Monday, 5 November 2018

Ranipuram and Kottancherry – Explore the unexplored jungles!


Ranipuram was known as Madathumala until the 1970s, and in 2011 there was significant funding from the government to start eco-tourism. There are two roads to get to Ranipuram, one from Panathur – a steep 5 km climb and another from Panathady with a gradual ascent of 9km. Enter the hiking trail by buying a ticket at the counter (Rs.30 for adults, Rs 10 for parking) open between 9 AM and 5 PM. The beginning of the walk is through the forest, and the rest is mainly in open grassland with occasional forest covers. An abandoned stone house on top is an ideal place to spend time with nature. Unfortunately, it is not functional. The hike takes about two hours to reach the top and ascend. The view from the top is stunning - overlooking the Western Ghats across Kerala and Karnataka.

To experience the real jungle and to walk on the leech-infested trail, we headed to Kottancherry in a hired jeep. Kottancherry doesn't have any organised eco-tourism activities like at Ranipuram. You need to get permission from the Malom forest office to trek into the forest trails. Konnakkadu is the last civilisation on this route. Interestingly there were a couple of KSRTC buses at Konnakkadu going to Kottayam and Mundakkayam. Rubber plantations, churches, and these bus services show the origin of demographics at these hilly regions, where most people have migrated from Kottayam. Vellarikundu, Balal, Pulingome are the nearby towns.

Our guide Kunjiraman helped us by sharing tobacco, which happens to be the best solution to avoid leech bites – still, we got multiple bites. He had lots of stories to share on our trail to Kurumpanmala. One of those amusing stories was about Karimbil Kunjikannan Nair, who was a zamindar in this area. He managed hectares of cardamom plantations, and the tribal people worked for him. Later the government reclaimed these plantations and retained them as forest. Kunjiraman pointed to an old building's remains and said it was the warehouse where the cardamom was stocked. Anyhow, this erstwhile zamindar is a revered figure in this area, with a primary health centre named after him at Malom. A strenuous one hour walk will take you to the peak through ten-foot-tall grass for the last 30min. Watch your steps and follow the guide closely. There are deep pits underneath. The mountaintop gives a magnificent 360-degree view of the western ghat mountain ranges spreading across Coorg, Kasargod and Kannur districts. Photography is strictly prohibited.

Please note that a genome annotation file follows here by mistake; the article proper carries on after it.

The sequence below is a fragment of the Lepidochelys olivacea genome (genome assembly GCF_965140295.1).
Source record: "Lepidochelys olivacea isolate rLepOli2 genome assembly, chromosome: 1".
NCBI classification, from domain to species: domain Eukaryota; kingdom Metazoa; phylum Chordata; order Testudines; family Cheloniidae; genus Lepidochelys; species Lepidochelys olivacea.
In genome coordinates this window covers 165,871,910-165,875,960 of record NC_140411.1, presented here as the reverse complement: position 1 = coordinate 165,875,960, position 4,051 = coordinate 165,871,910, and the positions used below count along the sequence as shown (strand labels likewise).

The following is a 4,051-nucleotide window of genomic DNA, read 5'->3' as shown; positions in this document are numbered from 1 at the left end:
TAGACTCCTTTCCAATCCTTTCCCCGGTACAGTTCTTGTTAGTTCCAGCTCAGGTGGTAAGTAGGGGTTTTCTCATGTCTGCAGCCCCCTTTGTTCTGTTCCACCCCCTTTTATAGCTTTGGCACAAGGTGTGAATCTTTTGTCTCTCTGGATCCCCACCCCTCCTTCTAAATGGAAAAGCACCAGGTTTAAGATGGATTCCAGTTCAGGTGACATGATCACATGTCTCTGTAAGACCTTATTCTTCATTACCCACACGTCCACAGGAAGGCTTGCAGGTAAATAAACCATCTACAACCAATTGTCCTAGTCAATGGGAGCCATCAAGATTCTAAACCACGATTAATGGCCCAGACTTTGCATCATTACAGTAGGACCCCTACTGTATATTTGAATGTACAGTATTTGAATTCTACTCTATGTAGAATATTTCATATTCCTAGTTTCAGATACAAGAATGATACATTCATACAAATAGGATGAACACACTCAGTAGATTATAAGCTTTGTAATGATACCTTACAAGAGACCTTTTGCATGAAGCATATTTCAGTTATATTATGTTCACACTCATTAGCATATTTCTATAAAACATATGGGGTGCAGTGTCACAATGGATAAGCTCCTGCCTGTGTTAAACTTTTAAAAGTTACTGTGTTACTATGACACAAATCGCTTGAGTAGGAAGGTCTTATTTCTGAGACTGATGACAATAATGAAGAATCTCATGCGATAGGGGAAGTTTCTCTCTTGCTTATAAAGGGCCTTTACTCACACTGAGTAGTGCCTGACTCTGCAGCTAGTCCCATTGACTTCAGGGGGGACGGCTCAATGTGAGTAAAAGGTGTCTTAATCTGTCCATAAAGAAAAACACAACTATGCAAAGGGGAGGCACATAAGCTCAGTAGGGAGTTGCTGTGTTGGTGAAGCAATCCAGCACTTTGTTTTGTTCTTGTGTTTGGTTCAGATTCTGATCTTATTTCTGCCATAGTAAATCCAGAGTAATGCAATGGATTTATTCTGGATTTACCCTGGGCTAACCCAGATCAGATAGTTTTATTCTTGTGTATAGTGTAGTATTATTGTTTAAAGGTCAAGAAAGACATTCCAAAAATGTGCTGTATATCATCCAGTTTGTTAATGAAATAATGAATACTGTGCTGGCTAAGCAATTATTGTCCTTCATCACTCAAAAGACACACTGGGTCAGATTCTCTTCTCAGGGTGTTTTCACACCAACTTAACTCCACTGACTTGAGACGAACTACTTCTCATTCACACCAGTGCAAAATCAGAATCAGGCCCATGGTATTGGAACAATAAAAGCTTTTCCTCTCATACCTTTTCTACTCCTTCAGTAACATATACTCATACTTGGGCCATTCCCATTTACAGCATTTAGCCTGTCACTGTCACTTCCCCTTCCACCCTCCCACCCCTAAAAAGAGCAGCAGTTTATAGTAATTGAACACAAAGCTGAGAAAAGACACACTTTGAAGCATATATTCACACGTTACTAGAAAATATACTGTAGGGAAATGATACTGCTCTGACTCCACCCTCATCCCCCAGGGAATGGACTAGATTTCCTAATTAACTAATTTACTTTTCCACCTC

This trail goes next to the KL-KA forest border, clearly marked by a stone wall. Karnataka forest range is called Mundrot and measures 972 hectares. There is a 13km trekking trail from here to TalaCauvery through the forest. An important elephant corridor the KA forest officials have created watering holes for elephants, digging ponds inside the forest. You will find lots of elephant dung on this trail. It's a wonder how we humans have managed to draw borders even in the jungle, where there is no differentiation amongst the plant life or soil or even wildlife.

Contact Philip at 9495561801, popularly known as Kunjettan at Kolichal junction, if you need to hire a jeep to go through the hilly roads. He is an expert with his 1997 Mahindra CL500 and a good conversationalist.

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